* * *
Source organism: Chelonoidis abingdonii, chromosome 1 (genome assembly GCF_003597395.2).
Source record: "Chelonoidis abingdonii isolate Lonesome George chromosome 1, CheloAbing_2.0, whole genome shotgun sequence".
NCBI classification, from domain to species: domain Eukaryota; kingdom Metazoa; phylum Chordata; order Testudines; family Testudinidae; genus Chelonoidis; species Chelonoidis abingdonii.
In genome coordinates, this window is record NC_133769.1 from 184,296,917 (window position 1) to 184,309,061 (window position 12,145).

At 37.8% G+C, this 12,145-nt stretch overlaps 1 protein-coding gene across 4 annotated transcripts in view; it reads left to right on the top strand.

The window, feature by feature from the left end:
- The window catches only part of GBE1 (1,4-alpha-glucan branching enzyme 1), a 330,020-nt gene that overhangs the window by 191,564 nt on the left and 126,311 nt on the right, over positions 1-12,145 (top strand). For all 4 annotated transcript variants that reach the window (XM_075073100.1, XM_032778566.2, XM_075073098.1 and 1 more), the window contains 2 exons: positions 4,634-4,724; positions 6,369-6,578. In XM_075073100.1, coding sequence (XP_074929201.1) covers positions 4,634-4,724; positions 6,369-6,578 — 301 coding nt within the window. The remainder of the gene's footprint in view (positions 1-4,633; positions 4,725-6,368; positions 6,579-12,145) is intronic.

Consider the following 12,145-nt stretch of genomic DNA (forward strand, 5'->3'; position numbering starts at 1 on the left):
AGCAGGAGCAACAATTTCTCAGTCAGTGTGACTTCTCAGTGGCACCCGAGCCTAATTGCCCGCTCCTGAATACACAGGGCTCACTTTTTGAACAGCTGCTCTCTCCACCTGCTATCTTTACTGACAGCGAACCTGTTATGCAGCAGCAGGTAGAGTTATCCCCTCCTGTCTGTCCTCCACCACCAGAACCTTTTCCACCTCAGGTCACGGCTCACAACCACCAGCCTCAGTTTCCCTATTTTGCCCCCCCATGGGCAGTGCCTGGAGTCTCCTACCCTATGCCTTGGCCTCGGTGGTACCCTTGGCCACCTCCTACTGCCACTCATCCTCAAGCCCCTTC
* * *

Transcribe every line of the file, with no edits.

Source organism: Chelonoidis abingdonii, chromosome 1 (genome assembly GCF_003597395.2).
Source record: "Chelonoidis abingdonii isolate Lonesome George chromosome 1, CheloAbing_2.0, whole genome shotgun sequence".
NCBI classification, from domain to species: domain Eukaryota; kingdom Metazoa; phylum Chordata; order Testudines; family Testudinidae; genus Chelonoidis; species Chelonoidis abingdonii.
In genome coordinates, this window is record NC_133769.1 from 184,296,917 (window position 1) to 184,309,061 (window position 12,145).

At 37.8% G+C, this 12,145-nt stretch overlaps 1 protein-coding gene across 4 annotated transcripts in view; it reads left to right on the top strand.

The window, feature by feature from the left end:
- The window catches only part of GBE1 (1,4-alpha-glucan branching enzyme 1), a 330,020-nt gene that overhangs the window by 191,564 nt on the left and 126,311 nt on the right, over positions 1-12,145 (top strand). For all 4 annotated transcript variants that reach the window (XM_075073100.1, XM_032778566.2, XM_075073098.1 and 1 more), the window contains 2 exons: positions 4,634-4,724; positions 6,369-6,578. In XM_075073100.1, coding sequence (XP_074929201.1) covers positions 4,634-4,724; positions 6,369-6,578 — 301 coding nt within the window. The remainder of the gene's footprint in view (positions 1-4,633; positions 4,725-6,368; positions 6,579-12,145) is intronic.

Consider the following 12,145-nt stretch of genomic DNA (forward strand, 5'->3'; position numbering starts at 1 on the left):
AGCAGGAGCAACAATTTCTCAGTCAGTGTGACTTCTCAGTGGCACCCGAGCCTAATTGCCCGCTCCTGAATACACAGGGCTCACTTTTTGAACAGCTGCTCTCTCCACCTGCTATCTTTACTGACAGCGAACCTGTTATGCAGCAGCAGGTAGAGTTATCCCCTCCTGTCTGTCCTCCACCACCAGAACCTTTTCCACCTCAGGTCACGGCTCACAACCACCAGCCTCAGTTTCCCTATTTTGCCCCCCCATGGGCAGTGCCTGGAGTCTCCTACCCTATGCCTTGGCCTCGGTGGTACCCTTGGCCACCTCCTACTGCCACTCATCCTCAAGCCCCTTC